LAS VEGAS (KTNV) — It's a disturbing trend across america and here in our valley. Teens taking to social media, posting threats against their schools.
It's a scary scenario for parents and students. 13 Action News Anchor Todd Quinones spoke with Clark County School District police to find out what's being done to protect our kids. It's part one of a special Raising The Bar report.
"How big of a problem is this?" asks Todd. "It's a pretty large problem," says Sgt. Bryan Zink with the CCSD Police Department.
Hiding behind a device, many teens these days are venting their anger and frustration online. The Clark County School District says that's what's scaring many local students.
"20% of the kids don't feel safe going to school. That's 20% too many," says Sgt. Zink.
Sometimes that anger and frustration turns into threats on social media. The goal of the CCSD Police is to find those behind the threats and make sure they don't turn into something bigger. The latest arrest involves Ranjoseph Wallace. The 18-year-old accused of posting a social media threat he would "shoot up" a football game at Legacy High School.
Other online threats made this year include: the arrest of a Fresno California 16-year-old, a high school student in Washington state and a middle school student in South Carolina.
"It happens more often than you think," says 16-years-old valley teen Allison. "I feel like the internet makes people way more brave," says her mother Melissa Sadler.
13 Action News spoke with a local family who says, everyone should do their part in stopping possible attacks.
"I definitely would report it. Maybe even talk to them," says Melissa's 14-year-old daughter Leah. "It comes down to the parenting... To have a conversation with their kids. To know what is right and what is wrong to say online or to anyone," says Melissa.
BEST LINE OF DEFENSE
It turns out, school district police believe that's the best line of defense.
"How do you stop this?" asks Todd. "The key thing to try to stop this is just to have parents talk to their students," says Sgt. Zink.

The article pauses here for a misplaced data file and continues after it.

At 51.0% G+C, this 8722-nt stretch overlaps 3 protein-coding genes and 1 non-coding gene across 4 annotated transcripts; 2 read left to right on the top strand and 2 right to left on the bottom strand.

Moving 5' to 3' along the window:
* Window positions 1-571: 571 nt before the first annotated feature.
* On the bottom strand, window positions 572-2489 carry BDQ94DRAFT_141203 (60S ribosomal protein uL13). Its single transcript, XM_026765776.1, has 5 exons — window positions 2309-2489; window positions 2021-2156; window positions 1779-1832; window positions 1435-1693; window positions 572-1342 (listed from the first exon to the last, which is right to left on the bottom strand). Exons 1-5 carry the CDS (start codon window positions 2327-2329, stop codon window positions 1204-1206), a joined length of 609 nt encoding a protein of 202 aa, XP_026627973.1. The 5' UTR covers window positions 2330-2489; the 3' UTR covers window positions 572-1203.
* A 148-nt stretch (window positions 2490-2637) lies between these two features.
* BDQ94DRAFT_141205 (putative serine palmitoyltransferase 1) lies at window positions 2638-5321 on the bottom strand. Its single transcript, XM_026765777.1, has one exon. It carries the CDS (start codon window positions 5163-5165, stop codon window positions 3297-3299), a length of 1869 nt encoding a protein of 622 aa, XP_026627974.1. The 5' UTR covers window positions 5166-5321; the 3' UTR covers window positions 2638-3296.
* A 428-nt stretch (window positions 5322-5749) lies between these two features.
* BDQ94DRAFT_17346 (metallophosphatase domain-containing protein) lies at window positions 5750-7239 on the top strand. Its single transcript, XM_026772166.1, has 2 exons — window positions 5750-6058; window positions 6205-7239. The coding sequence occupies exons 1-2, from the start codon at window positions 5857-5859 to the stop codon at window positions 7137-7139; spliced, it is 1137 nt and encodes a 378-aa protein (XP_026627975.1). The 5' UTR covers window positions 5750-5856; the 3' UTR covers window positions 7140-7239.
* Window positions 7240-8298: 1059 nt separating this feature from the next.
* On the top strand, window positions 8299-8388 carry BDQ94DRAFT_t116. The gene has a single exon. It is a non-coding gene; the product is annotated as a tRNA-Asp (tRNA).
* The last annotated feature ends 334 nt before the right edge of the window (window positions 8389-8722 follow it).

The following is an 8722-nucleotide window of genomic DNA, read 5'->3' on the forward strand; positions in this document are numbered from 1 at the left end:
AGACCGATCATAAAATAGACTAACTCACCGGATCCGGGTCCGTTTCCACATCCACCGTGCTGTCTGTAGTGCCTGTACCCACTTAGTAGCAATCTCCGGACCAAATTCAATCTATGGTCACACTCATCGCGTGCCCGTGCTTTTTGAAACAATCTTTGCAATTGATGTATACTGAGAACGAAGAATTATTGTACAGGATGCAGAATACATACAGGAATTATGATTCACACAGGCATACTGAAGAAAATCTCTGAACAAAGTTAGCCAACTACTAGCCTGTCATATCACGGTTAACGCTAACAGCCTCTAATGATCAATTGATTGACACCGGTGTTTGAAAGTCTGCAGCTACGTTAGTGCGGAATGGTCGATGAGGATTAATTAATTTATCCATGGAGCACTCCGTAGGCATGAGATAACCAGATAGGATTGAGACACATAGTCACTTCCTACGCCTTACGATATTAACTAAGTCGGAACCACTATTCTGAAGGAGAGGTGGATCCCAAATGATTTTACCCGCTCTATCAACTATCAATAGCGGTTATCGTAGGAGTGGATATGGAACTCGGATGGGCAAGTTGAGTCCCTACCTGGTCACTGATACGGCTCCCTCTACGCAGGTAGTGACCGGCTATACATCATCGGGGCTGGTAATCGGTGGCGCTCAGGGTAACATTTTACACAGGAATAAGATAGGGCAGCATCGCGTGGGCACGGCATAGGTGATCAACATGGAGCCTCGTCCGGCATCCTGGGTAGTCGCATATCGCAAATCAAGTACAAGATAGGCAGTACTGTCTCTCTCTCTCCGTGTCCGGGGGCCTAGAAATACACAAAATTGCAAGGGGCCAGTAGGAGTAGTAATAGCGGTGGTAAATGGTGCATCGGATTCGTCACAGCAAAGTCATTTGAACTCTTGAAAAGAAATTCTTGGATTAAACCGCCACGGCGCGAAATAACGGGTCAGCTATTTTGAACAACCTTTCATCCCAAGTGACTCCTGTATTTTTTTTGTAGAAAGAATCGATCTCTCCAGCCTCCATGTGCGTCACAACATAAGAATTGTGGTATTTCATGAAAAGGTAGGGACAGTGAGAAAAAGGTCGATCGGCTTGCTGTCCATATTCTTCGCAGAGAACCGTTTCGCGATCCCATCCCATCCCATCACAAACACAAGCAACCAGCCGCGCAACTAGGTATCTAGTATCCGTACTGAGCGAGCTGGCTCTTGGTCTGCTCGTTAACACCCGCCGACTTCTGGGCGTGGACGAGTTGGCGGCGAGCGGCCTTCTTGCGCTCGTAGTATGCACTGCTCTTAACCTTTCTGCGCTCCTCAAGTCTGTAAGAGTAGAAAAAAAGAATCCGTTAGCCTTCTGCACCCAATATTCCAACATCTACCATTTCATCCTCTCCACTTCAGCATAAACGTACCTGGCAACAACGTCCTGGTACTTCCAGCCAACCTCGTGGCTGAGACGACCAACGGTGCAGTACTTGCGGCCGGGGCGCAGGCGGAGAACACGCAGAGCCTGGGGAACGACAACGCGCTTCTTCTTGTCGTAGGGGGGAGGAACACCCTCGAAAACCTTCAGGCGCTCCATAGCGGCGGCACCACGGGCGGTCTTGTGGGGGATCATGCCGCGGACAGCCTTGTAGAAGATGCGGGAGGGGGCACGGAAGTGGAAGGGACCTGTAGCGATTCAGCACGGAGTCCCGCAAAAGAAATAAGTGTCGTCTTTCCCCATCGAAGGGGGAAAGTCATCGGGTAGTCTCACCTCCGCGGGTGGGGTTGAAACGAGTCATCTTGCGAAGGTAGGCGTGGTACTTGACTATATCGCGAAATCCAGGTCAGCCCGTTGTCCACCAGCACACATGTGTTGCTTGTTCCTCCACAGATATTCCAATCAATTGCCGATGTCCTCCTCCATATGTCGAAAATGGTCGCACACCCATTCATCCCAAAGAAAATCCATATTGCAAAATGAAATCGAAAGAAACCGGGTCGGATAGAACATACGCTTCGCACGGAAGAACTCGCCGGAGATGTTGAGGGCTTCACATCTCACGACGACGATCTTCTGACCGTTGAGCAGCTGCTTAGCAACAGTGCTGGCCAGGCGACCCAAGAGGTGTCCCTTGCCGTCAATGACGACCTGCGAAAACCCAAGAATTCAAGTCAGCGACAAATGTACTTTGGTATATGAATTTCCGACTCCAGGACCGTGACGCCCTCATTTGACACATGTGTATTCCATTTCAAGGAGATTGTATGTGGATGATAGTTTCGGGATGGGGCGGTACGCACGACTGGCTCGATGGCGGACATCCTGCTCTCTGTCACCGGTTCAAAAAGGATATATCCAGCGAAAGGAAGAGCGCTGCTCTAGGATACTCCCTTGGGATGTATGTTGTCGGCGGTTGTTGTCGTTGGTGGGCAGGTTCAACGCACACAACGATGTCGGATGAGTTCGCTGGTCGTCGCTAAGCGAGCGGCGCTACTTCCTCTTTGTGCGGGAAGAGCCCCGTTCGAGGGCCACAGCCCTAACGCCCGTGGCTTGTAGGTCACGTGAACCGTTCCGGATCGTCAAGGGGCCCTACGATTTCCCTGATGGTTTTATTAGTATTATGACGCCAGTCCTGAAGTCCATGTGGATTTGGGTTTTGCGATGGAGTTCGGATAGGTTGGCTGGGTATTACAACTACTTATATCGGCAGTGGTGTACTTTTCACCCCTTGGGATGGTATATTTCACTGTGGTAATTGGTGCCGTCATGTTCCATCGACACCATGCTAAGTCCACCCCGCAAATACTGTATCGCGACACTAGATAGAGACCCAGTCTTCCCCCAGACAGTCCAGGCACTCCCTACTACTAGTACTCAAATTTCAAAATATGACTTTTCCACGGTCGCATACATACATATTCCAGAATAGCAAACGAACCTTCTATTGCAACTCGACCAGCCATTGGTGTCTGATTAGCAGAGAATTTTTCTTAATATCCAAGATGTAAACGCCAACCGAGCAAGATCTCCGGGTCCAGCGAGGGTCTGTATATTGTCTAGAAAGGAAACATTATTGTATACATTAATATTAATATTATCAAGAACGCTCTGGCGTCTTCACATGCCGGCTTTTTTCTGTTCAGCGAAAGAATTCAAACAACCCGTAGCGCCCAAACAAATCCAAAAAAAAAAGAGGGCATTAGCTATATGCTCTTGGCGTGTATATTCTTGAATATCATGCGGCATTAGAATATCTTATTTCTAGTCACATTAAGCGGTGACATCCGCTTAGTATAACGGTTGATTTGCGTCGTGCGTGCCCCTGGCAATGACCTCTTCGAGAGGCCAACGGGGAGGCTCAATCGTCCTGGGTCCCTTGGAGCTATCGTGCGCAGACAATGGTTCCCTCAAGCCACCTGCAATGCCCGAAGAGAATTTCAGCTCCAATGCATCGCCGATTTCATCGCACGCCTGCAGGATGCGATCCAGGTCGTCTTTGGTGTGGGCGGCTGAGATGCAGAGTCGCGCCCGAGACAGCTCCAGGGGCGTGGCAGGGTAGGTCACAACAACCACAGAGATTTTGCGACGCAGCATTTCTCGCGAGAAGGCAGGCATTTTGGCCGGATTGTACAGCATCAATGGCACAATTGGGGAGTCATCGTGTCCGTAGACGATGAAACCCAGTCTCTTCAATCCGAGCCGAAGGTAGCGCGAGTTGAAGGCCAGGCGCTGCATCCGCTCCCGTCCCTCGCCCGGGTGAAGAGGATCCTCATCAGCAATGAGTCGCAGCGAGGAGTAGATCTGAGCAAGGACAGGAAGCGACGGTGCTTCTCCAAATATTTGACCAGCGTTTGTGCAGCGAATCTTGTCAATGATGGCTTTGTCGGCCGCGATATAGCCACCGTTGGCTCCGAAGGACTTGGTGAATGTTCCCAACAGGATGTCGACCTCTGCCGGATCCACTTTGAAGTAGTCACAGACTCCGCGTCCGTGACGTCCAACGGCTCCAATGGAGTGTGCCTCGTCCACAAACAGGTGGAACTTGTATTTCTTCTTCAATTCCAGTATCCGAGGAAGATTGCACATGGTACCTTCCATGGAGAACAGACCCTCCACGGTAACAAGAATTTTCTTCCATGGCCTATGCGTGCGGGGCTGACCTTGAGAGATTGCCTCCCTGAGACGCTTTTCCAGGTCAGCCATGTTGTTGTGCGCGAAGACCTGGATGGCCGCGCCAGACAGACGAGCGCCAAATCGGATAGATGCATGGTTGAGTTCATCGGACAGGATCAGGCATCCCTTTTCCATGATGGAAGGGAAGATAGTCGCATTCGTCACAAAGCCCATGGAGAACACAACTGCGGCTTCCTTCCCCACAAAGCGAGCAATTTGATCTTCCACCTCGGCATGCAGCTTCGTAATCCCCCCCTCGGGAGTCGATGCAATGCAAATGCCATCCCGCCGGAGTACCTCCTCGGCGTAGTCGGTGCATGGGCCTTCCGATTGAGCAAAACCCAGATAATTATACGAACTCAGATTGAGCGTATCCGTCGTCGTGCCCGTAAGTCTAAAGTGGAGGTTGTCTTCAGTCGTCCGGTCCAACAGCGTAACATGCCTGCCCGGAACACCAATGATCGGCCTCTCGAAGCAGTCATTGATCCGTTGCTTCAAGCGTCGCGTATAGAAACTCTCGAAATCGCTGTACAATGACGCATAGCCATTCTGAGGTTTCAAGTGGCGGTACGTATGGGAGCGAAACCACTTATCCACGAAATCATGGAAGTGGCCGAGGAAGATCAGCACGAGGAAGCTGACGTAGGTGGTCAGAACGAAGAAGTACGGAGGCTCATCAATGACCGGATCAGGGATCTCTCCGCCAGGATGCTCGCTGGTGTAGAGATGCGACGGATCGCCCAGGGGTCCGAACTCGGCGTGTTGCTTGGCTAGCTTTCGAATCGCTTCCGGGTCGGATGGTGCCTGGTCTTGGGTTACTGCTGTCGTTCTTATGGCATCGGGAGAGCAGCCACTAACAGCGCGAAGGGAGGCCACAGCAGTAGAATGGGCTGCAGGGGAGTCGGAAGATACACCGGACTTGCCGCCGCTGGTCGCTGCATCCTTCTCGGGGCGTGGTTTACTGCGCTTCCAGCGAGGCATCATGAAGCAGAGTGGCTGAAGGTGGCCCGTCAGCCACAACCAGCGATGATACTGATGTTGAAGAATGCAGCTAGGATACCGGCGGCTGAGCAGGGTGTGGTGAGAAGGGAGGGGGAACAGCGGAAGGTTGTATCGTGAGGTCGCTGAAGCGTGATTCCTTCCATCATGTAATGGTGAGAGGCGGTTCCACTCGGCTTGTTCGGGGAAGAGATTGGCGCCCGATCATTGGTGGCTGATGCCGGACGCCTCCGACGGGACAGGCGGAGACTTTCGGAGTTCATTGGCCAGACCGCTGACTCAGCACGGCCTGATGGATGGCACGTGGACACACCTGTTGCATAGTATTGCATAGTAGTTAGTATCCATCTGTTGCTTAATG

He says schools can only do so much. He wants to see parents take more of an active role to check what their kids are doing online. When a parent, friend or anyone else suspects someone may be dangerous, they're encouraged to call SafeVoice. It's an anonymous system for reporting tips with live response 24/7, 365 days a year.
"SafeVoice has been phenomenal. Several of the bigger cases we've worked that have had a terroristic threat or even drug cases, we've gotten great tips from SafeVoice... I think last year SafeVoice alone got over 5,000 tips," says Sgt. Zink.
Since last school year, school district police have arrested 53 students for terroristic threats against a school. Zink says the school district has a dedicated officer looking into tips coming into the valley's Fusion Center, where officers from each jurisdiction collect and analyze data. He says advancements in technology and new partnerships are also helping.
"There are agencies within the United States government and groups that work for the government that do look for keywords that are posted on social media and will alert us," says Sgt. Zink.
Many social media companies are also more willing to work with law enforcement these days, to help prevent any possible attacks. But in the end Zink says, it's the people closest to a possible suspect who need to be willing to say something.
"Generally, they always let somebody know or somebody observes a behavior, a friend or acquaintance, that just doesn't seem right which gives them concern. We always applaud those people when they come forward and tell us," says Sgt. Zink.
In part two of our special Raising The Bar report, 13 Action News speaks with the FBI and U.S. Attorney about just how seriously they're taking these school threats.